Guide dogs are an ever-important part of the lives of those who need them. They serve as the eyes of their humans. And sometimes they even risk their own lives to protect their owners. These dogs often wear little vests asking for space or to not be pet. However, there are times when those requests go unheeded.
The United Kingdom has seen an increase in reported dog attacks (defined as “when a dog sets upon another dog in a forceful, violent, hostile or aggressive way, involving physical conduct”) on guide dogs over the last five years, according to a study reported on by Phys.org. Using data gleaned from the charity organization Guide Dogs (every guide dog in the United Kingdom is supported by this charity), researchers from Guide Dogs and the University of Nottingham took a close look at the characteristics of these attacks, what impact the attacks had on the dog and the owner and the financial implications the charity faced due to the attacks, according to Phys.org.
Characteristics Of The Attacks
The study, published in the journal Veterinary Record, found that of the 4,900 working guide dogs in the United Kingdom, there were 629 reported attacks between 2010 and 2015. Of those attacks, 97 percent happened in public, 55 percent of the dogs who were attacked were wearing a harness and 77 percent of the aggressive dogs’ owners were present during the attack, according to Phys.org. In 2010, the average was three attacks per month. By 2015, that number had risen to 11 attacks per month.
“The guide dog harness is designed to be visible and should have been apparent to the owners of aggressors who were present,” the study’s authors stated, according to Phys.org. “It is feasible that a proportion of these attacks could have been avoided if the aggressor was put on a lead when the owner saw the guide dog in harness.”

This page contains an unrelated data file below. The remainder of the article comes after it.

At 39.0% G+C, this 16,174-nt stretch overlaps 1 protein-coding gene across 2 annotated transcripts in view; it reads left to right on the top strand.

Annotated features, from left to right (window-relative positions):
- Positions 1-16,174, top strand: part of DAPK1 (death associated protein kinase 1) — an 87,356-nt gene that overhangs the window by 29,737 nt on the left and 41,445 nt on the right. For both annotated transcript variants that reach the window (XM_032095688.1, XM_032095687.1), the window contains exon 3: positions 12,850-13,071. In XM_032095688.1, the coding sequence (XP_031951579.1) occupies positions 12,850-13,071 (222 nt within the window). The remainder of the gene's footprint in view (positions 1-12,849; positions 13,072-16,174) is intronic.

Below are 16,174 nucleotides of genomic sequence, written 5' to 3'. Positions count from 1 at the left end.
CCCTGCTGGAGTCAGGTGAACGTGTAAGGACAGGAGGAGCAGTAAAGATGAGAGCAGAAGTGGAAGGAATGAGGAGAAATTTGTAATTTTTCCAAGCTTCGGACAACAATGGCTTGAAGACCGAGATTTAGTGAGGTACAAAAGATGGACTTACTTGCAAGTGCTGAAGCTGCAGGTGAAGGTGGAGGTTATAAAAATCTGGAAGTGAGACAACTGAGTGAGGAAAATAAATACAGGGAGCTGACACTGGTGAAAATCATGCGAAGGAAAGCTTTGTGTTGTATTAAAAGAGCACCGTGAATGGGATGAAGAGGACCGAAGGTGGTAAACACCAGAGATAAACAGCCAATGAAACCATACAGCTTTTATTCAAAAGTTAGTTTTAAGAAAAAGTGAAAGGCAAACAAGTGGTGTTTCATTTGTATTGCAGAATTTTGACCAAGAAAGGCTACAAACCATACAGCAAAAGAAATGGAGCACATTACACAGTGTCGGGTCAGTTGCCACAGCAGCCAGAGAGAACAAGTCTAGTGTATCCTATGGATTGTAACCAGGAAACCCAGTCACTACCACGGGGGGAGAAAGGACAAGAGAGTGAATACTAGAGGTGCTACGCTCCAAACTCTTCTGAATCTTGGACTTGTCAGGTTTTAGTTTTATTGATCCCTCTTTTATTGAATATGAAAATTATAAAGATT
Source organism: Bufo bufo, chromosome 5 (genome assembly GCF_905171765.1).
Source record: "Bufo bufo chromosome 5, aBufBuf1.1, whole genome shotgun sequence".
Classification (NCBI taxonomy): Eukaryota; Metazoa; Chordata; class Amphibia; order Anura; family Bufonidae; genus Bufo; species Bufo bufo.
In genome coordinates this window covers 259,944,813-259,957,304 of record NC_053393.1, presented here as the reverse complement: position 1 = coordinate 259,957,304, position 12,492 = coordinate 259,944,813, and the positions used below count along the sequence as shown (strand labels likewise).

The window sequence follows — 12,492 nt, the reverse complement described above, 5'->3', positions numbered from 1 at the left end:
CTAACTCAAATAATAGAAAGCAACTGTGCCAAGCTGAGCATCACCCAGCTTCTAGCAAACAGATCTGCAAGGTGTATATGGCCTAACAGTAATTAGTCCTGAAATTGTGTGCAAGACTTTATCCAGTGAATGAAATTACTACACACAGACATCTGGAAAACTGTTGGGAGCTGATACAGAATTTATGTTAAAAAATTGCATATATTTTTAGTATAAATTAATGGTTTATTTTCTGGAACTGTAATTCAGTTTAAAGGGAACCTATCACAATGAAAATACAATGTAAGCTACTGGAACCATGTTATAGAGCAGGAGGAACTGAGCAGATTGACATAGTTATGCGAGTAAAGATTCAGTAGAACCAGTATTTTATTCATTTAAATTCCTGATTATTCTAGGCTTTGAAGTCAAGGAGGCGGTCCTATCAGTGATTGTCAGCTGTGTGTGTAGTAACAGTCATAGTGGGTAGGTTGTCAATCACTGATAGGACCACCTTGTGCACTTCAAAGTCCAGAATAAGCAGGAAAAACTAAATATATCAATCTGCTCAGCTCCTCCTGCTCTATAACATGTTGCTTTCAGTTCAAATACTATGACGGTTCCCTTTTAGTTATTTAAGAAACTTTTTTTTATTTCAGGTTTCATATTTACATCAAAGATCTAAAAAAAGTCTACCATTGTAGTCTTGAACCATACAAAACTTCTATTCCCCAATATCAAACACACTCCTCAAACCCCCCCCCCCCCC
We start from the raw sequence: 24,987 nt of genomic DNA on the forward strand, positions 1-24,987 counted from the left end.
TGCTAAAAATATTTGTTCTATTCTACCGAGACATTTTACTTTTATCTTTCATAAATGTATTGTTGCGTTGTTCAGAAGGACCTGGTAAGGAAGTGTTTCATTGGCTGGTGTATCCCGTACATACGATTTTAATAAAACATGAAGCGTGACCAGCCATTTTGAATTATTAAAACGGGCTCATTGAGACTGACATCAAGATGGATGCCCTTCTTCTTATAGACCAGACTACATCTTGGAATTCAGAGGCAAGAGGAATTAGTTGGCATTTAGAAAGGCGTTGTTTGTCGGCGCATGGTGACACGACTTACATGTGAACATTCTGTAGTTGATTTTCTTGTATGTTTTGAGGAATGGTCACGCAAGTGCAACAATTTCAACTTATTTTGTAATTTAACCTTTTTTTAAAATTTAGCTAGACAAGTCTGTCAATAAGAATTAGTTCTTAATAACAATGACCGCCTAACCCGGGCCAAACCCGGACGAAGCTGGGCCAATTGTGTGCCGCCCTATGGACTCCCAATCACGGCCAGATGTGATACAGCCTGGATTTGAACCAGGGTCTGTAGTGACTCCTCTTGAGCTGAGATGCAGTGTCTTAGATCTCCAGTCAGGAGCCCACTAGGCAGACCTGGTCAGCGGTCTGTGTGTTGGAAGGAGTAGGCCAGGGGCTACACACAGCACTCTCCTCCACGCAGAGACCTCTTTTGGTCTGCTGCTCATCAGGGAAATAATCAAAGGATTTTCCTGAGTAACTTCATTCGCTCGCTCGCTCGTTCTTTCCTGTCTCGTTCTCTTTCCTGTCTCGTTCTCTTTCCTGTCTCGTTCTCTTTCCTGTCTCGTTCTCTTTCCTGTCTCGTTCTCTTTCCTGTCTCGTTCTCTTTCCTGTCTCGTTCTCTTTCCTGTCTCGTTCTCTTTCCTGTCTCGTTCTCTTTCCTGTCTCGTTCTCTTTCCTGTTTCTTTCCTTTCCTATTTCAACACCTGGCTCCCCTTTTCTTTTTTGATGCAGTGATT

The study found that 19 percent of the attacks were described as unprovoked, 22 percent as being caused by the aggressor dog and 29 percent caused by a lack of control, according to Phys.org. It is unclear how the remaining 30 percent of attacks were classified.
Impacts Of The Attacks
Of the dogs who were attacked, 20 of them were permanently removed from the Guide Dogs program as a result of the attacks, 40 percent of them experienced a negative impact and less than 20 percent of them couldn’t work for a period of time, Phys.org reports. The attacks resulted in puncture wounds to the guide dogs, and 76 percent of the dogs received veterinary care.
The dogs, however, were not the only ones that suffered injuries. Physical injuries were present in 13.8 percent of owners, almost half of which needed medical attention. Guide dog owners also experienced anxiety and reported feeling shaken and upset.
The Guide Dogs organization itself also suffered a setback as a result of the attacks. The organization had to pay out around $50,044 USD (£34,514.30) in veterinary costs. Because 13 guide dogs were removed from the program due to the attacks, Guide Dogs also experienced a financial setback of $869,970 (£600,000), according to Phys.org.
The study does not reveal if the increase is reflective of more reports made of the attacks or of an actual increase in attacks. However, it does conclude that the impact “for the guide dog owners of these dogs are likely to be long-term and complex affecting not only their mobility and physical health, but also their social and emotional well-being.”